Ultra Electronics Holdings Plc (ULE), a maker of submarine-hunting equipment, is seeking work on the Chinese Comac C919 airliner as it looks to expand its non-military business to about 50 percent of total sales.
The company is seeking to provide landing-gear controls and fuel-tank safety systems through a joint venture with China Merchants Group, Rakesh Sharma, chief executive officer at Greenford, England-based Ultra, said in a phone interview today.
Ultra has been looking at commercial aerospace and other civil activities to help drive growth as defense spending has fallen in the U.S. and U.K. The company expects to reach about 50 percent of revenue from non-defense activities within the next three years, based on existing contracts, Sharma said.
The project to provide a system to suppress fires in aircraft fuel tanks would be a new business for Ultra, Sharma said.
“What we anticipate is this year we will get a small study contract and hopefully that will turn into a development contract,” he said.
The technology is derived from equipment Ultra provides to the military to eject bombs and missiles from combat planes using compressed air, Sharma said. That can be adapted to deploy nitrogen to stop a fire, he said.
Ultra is also targeting work on an update that Embraer SA (EMBR3) plans for its regional jets, building on ties in providing equipment for the Brazilian planemaker’s KC-390 military transport. Brazil may become a foothold for Ultra to increase sales in South America, where Sharma said the company is trying to expand.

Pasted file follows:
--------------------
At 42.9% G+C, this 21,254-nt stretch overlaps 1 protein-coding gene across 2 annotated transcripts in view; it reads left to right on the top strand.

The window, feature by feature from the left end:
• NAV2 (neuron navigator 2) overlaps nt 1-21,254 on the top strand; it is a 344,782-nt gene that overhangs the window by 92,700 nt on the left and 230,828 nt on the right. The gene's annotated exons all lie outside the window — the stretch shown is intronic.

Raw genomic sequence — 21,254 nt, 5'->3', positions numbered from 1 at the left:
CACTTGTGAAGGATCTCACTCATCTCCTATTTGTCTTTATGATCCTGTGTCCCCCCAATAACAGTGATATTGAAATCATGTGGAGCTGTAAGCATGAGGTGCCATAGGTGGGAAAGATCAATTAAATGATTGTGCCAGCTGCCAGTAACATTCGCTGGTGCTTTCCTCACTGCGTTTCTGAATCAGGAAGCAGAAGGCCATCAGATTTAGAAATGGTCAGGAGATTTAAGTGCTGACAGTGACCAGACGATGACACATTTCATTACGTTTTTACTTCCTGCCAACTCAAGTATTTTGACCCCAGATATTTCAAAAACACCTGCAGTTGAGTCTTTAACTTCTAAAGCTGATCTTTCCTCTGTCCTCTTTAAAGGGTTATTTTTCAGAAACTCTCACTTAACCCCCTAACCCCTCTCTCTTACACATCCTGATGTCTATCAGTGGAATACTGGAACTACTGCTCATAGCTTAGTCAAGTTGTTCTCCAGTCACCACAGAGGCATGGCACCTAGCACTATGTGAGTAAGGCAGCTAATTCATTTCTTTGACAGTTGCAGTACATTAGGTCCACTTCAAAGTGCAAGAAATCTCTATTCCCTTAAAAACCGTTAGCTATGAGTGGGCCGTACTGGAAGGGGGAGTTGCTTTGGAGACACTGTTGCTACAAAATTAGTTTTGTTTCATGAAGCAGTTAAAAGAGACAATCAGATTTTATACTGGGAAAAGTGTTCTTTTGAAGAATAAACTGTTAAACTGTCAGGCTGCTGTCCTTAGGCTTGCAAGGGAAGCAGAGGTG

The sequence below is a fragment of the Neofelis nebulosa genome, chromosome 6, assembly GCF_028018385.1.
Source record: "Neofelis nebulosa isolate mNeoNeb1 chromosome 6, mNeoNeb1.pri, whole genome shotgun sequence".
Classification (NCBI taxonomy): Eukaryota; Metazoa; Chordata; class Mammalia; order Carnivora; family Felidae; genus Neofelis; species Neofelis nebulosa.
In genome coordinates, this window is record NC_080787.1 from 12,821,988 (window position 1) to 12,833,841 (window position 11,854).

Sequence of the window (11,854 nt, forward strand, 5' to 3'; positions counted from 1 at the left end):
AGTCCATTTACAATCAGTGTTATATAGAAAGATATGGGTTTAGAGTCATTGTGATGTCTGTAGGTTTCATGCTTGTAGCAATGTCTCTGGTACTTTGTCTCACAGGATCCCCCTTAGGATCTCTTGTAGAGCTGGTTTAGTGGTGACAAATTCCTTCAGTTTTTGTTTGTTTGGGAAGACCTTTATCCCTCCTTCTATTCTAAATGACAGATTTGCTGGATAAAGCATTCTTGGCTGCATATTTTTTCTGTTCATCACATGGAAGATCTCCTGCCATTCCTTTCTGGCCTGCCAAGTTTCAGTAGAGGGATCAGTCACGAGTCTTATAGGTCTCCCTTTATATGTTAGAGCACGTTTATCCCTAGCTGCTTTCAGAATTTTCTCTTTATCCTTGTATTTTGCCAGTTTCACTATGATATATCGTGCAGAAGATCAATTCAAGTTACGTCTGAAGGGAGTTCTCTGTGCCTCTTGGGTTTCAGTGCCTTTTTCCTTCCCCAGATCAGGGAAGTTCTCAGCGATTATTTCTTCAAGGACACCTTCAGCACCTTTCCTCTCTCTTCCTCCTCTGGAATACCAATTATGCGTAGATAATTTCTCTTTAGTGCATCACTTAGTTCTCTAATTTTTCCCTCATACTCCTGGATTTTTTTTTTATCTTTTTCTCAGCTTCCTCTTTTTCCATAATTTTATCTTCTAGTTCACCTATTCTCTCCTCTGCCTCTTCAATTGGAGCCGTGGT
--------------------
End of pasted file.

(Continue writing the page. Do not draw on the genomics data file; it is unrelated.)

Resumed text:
Ultra today reported a 4.8 percent increase in first-half pre-tax profit to 39.6 million pounds ($61 million) as revenue retreated 0.7 percent to 367.7 million pounds. The company said it is confident of meeting its expectations for the year.
The outlook for 2014 is showing signs of improving, Sharma said, with several large contracts in the pipeline. The company has moved to bid on larger deals by pooling resources more effectively, he said.
Ultra continues to pursue acquisitions and is performing due diligence on a target Sharma wouldn’t identify. Four more possible deals are being looked at amid a pipeline of about 40 targets. The possible purchases are mainly in the range of 5 million pounds to 80 million pounds, he said.
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